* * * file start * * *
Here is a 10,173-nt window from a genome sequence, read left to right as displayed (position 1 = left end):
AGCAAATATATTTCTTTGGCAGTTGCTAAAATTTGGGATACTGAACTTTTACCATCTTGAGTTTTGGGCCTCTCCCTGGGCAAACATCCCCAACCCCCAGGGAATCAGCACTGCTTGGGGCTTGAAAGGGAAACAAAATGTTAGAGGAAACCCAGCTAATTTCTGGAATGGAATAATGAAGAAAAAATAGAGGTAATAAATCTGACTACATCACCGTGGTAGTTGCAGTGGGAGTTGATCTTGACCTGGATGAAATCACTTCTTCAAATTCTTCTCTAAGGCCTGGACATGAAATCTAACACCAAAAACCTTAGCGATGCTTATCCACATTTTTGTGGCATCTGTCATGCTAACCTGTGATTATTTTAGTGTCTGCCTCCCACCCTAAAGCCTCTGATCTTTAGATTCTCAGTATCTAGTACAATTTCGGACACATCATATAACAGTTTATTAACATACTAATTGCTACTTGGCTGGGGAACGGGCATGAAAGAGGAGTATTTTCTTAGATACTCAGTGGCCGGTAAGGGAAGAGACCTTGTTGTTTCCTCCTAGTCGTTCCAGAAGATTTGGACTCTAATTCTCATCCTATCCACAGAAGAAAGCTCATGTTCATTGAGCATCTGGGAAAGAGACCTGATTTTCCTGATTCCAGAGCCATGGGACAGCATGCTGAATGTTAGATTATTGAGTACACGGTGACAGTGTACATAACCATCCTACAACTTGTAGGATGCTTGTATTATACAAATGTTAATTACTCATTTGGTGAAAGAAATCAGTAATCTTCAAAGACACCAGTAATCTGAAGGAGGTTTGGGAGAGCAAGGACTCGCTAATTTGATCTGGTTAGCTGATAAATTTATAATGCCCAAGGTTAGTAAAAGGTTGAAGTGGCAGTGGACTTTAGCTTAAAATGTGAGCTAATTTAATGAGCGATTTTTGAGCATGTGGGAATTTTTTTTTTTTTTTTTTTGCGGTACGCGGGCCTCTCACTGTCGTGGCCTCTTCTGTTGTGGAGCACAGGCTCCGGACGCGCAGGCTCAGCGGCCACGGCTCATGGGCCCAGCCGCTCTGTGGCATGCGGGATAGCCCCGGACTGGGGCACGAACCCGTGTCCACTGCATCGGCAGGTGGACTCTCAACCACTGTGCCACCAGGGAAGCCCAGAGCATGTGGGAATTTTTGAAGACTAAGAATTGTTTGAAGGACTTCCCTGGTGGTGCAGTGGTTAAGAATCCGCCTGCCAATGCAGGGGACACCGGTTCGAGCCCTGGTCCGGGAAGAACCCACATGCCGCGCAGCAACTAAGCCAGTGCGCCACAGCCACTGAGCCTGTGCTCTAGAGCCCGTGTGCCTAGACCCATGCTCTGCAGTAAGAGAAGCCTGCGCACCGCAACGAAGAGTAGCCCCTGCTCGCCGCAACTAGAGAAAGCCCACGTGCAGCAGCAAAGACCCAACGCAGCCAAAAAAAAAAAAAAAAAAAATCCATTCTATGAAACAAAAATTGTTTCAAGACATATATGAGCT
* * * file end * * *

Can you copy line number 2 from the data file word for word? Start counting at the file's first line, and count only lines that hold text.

AGCAAATATATTTCTTTGGCAGTTGCTAAAATTTGGGATACTGAACTTTTACCATCTTGAGTTTTGGGCCTCTCCCTGGGCAAACATCCCCAACCCCCAGGGAATCAGCACTGCTTGGGGCTTGAAAGGGAAACAAAATGTTAGAGGAAACCCAGCTAATTTCTGGAATGGAATAATGAAGAAAAAATAGAGGTAATAAATCTGACTACATCACCGTGGTAGTTGCAGTGGGAGTTGATCTTGACCTGGATGAAATCACTTCTTCAAATTCTTCTCTAAGGCCTGGACATGAAATCTAACACCAAAAACCTTAGCGATGCTTATCCACATTTTTGTGGCATCTGTCATGCTAACCTGTGATTATTTTAGTGTCTGCCTCCCACCCTAAAGCCTCTGATCTTTAGATTCTCAGTATCTAGTACAATTTCGGACACATCATATAACAGTTTATTAACATACTAATTGCTACTTGGCTGGGGAACGGGCATGAAAGAGGAGTATTTTCTTAGATACTCAGTGGCCGGTAAGGGAAGAGACCTTGTTGTTTCCTCCTAGTCGTTCCAGAAGATTTGGACTCTAATTCTCATCCTATCCACAGAAGAAAGCTCATGTTCATTGAGCATCTGGGAAAGAGACCTGATTTTCCTGATTCCAGAGCCATGGGACAGCATGCTGAATGTTAGATTATTGAGTACACGGTGACAGTGTACATAACCATCCTACAACTTGTAGGATGCTTGTATTATACAAATGTTAATTACTCATTTGGTGAAAGAAATCAGTAATCTTCAAAGACACCAGTAATCTGAAGGAGGTTTGGGAGAGCAAGGACTCGCTAATTTGATCTGGTTAGCTGATAAATTTATAATGCCCAAGGTTAGTAAAAGGTTGAAGTGGCAGTGGACTTTAGCTTAAAATGTGAGCTAATTTAATGAGCGATTTTTGAGCATGTGGGAATTTTTTTTTTTTTTTTTTTGCGGTACGCGGGCCTCTCACTGTCGTGGCCTCTTCTGTTGTGGAGCACAGGCTCCGGACGCGCAGGCTCAGCGGCCACGGCTCATGGGCCCAGCCGCTCTGTGGCATGCGGGATAGCCCCGGACTGGGGCACGAACCCGTGTCCACTGCATCGGCAGGTGGACTCTCAACCACTGTGCCACCAGGGAAGCCCAGAGCATGTGGGAATTTTTGAAGACTAAGAATTGTTTGAAGGACTTCCCTGGTGGTGCAGTGGTTAAGAATCCGCCTGCCAATGCAGGGGACACCGGTTCGAGCCCTGGTCCGGGAAGAACCCACATGCCGCGCAGCAACTAAGCCAGTGCGCCACAGCCACTGAGCCTGTGCTCTAGAGCCCGTGTGCCTAGACCCATGCTCTGCAGTAAGAGAAGCCTGCGCACCGCAACGAAGAGTAGCCCCTGCTCGCCGCAACTAGAGAAAGCCCACGTGCAGCAGCAAAGACCCAACGCAGCCAAAAAAAAAAAAAAAAAAAATCCATTCTATGAAACAAAAATTGTTTCAAGACATATATGAGCT